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Genomic and Functional Diversity of Yeasts

Cécile Neuvéglise


 Genomic and functional diversity of Yeasts

Team leader:  Cécile Neuvéglise

Research Projects / Thematics

The aim of DivY is to use comparative genomics to i) characterize genome diversity and to deduce the main mechanisms involved in yeast evolution, ii) to understand yeast metabolism with two applications: lipid metabolism and mRNA metabolism, and iii) to characterize the diversity of yeast and their relationships in different environments: grape musts, cheese and insect larvae.

Functional and evolutionary genomics

  • Reconstruction of ancestral chromosome architecture and gene repertoires in the genus Lachancea

We used the Lachancea clade as a model to develop tools for genome sequencing, gene annotation (structural and functional), comparative genomics and to make available our data (GRYC). We sequenced and annotated the whole genome of 9 species and reannotated those of 3 reference strains. Comparison of genome organization revealed unusual chromosomal rearrangements such as the migration of the rDNA cluster or the separation of the silenced mating-type cassettes. Together with the team of Gilles Fischer we were able to reconstruct the chromosomal architecture of the ancestors at each evolutionary node with their gene repertoires, and to deduce the main evolutionary mechanisms including the impact of transposable elements on chromosome modeling.

  • Reconstruction of the evolutionary scenario of genes involved in the lipid metabolism

We investigate species of the Yarrowia clade by comparative physiology, genomics and transcriptomics to understand the evolution of the lipid metabolism and the evolutionary events that led to the current organization of their genomes. It appears that several gene families have undergone expansions or contractions, but the common ancestor already had one member of each gene family, suggesting that it was probably also an oleaginous yeast.

  • mRNA metabolism

In contrast to most Saccharomycotina species, Y. lipolytica still possesses a lot of spliceosomal introns. We thus decided to study the evolution of the mRNA metabolism, especially the non-sense mediated mRNA decay (NMD) pathway, which targets mRNA with premature termination codons usually generated by intron retention or alternative splicing. In link with the NMD, we showed that the exon-junction complex that is deposited on mRNA after splicing, and which has been lost in Saccharomyces cerevisiae, still exists in basal species of the Saccharomycotina tree and is functional in Y. lipolytica.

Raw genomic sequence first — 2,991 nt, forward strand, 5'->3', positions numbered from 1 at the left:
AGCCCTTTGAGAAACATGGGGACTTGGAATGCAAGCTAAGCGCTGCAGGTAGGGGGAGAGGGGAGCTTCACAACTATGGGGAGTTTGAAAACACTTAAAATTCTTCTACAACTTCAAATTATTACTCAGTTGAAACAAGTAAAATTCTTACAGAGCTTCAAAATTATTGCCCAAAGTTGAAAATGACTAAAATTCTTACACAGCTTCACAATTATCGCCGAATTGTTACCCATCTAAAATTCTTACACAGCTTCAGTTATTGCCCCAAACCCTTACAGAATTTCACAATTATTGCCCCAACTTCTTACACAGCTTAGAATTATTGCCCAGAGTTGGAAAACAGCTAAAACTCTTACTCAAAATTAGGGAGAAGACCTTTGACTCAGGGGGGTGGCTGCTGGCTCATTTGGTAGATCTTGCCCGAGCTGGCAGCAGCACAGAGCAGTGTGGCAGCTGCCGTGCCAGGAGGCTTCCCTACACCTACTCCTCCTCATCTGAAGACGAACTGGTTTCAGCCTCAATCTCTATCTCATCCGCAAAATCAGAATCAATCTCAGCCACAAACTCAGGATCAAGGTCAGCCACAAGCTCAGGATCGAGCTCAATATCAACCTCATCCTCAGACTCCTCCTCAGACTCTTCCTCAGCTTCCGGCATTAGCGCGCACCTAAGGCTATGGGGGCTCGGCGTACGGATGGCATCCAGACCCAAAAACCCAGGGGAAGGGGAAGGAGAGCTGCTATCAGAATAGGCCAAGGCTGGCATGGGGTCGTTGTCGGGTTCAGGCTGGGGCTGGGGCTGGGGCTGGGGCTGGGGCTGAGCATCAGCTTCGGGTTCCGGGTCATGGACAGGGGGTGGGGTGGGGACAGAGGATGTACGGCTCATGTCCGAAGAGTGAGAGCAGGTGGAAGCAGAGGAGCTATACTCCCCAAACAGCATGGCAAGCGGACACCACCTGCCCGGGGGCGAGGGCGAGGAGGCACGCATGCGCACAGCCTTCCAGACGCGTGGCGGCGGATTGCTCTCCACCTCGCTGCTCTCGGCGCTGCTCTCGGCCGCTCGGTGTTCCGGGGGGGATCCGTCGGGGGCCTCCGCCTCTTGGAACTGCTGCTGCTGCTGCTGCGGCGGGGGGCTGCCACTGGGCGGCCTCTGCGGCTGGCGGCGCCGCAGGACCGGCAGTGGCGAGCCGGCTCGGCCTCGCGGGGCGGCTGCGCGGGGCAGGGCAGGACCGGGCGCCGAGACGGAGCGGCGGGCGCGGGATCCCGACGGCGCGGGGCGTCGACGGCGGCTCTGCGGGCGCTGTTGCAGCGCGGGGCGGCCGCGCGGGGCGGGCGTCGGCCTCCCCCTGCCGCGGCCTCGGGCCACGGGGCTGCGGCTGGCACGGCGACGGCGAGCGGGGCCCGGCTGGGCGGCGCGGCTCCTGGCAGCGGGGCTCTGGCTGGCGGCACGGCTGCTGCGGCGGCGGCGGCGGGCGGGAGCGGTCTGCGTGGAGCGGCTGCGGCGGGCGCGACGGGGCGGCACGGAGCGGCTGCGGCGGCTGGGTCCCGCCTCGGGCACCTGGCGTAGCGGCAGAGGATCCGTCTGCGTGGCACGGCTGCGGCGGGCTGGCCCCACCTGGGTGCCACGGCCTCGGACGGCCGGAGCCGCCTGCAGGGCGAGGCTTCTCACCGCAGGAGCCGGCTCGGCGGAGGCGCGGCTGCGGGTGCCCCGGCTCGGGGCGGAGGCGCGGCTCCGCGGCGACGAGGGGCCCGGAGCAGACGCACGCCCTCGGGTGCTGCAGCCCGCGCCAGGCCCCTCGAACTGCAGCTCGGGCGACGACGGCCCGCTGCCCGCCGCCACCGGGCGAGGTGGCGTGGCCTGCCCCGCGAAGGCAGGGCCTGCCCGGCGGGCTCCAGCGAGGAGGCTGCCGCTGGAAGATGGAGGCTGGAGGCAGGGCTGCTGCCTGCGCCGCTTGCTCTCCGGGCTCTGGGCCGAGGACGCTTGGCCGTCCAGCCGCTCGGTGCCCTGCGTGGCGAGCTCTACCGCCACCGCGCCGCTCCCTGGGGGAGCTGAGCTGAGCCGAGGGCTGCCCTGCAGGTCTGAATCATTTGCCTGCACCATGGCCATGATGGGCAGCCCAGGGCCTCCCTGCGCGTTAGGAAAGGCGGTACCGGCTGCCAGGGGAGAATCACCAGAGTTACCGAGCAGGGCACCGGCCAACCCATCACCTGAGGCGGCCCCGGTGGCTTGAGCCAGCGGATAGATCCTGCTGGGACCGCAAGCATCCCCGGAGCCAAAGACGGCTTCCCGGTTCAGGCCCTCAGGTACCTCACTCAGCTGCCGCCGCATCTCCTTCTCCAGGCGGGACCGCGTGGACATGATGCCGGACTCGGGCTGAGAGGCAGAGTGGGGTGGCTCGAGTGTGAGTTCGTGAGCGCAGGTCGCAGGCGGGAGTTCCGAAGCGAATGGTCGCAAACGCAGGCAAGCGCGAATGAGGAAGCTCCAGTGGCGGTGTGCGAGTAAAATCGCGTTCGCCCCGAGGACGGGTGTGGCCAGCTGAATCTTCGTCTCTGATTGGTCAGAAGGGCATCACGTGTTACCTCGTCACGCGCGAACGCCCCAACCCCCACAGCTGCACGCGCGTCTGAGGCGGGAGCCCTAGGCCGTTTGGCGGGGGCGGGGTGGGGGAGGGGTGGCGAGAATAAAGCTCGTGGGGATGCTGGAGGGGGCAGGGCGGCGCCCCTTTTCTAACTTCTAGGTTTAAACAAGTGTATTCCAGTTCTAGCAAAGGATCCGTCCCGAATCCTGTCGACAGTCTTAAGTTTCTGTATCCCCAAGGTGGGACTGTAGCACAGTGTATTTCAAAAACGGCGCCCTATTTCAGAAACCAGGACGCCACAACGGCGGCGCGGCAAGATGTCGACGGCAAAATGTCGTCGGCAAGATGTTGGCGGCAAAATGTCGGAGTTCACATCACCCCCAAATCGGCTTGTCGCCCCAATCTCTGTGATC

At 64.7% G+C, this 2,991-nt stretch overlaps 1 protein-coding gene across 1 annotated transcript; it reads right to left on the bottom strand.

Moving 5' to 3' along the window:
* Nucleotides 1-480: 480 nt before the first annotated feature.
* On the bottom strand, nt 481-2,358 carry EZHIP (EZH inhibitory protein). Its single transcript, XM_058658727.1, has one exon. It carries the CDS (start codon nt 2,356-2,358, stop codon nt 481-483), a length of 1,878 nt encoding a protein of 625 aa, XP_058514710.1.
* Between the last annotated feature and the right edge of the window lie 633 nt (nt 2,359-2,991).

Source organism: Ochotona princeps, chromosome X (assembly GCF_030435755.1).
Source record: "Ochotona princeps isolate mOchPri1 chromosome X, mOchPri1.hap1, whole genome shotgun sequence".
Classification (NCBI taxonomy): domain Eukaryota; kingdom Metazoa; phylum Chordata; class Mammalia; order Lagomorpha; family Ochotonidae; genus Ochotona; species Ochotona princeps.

Alternative models to study yeast lipid metabolism

We look for species, which in contrast to Y. lipolytica, are able to grow on a large spectrum of sugars for the production of lipids from alternative industrial substrates. After revision of their taxonomy, it appears that wild strains of Blastobotrys adeninivorans and B. raffinosifermentans, known as biotechnological yeasts, have the capacity to synthesize and store lipids up to 30% of their cell dry weight from various sugars. We are using comparative genomics and genetic tools to modify their genomes and to reorientate their metabolisms for an increased lipid production.

Diversity of yeasts in various environments

To move forward on the topic of biodiversity and evolution of yeast, we decided to characterize the diversity of yeast and their relationships in different environments.

In collaboration with the INRA ADEL team, we study the bacteria and yeast content of grape musts. We are focusing on four Hanseniaspora species, which are frequently isolated in vineyards and whose genetic relationships had to be clarified. MLST analyses and genome sequencing approaches are in progress to validate species delineation and characterize genetic exchanges between species, such as introgressions and horizontal gene transfers, which may give them selective advantages and contribute to their adaptive evolution.

We also investigate insect-associated yeasts, which contribute to the assimilation of complex compounds such as xylan in the insect gut. Our insect harvests allowed us to identify multiple new species, some of which with interesting enzymatic activities.

Finally, through the MetaPDOcheese project, we investigate the factors shaping the microbial communities in traditional cheeses.


Team members

DivY team



See also

GRYC, a website dedicated to yeast genomes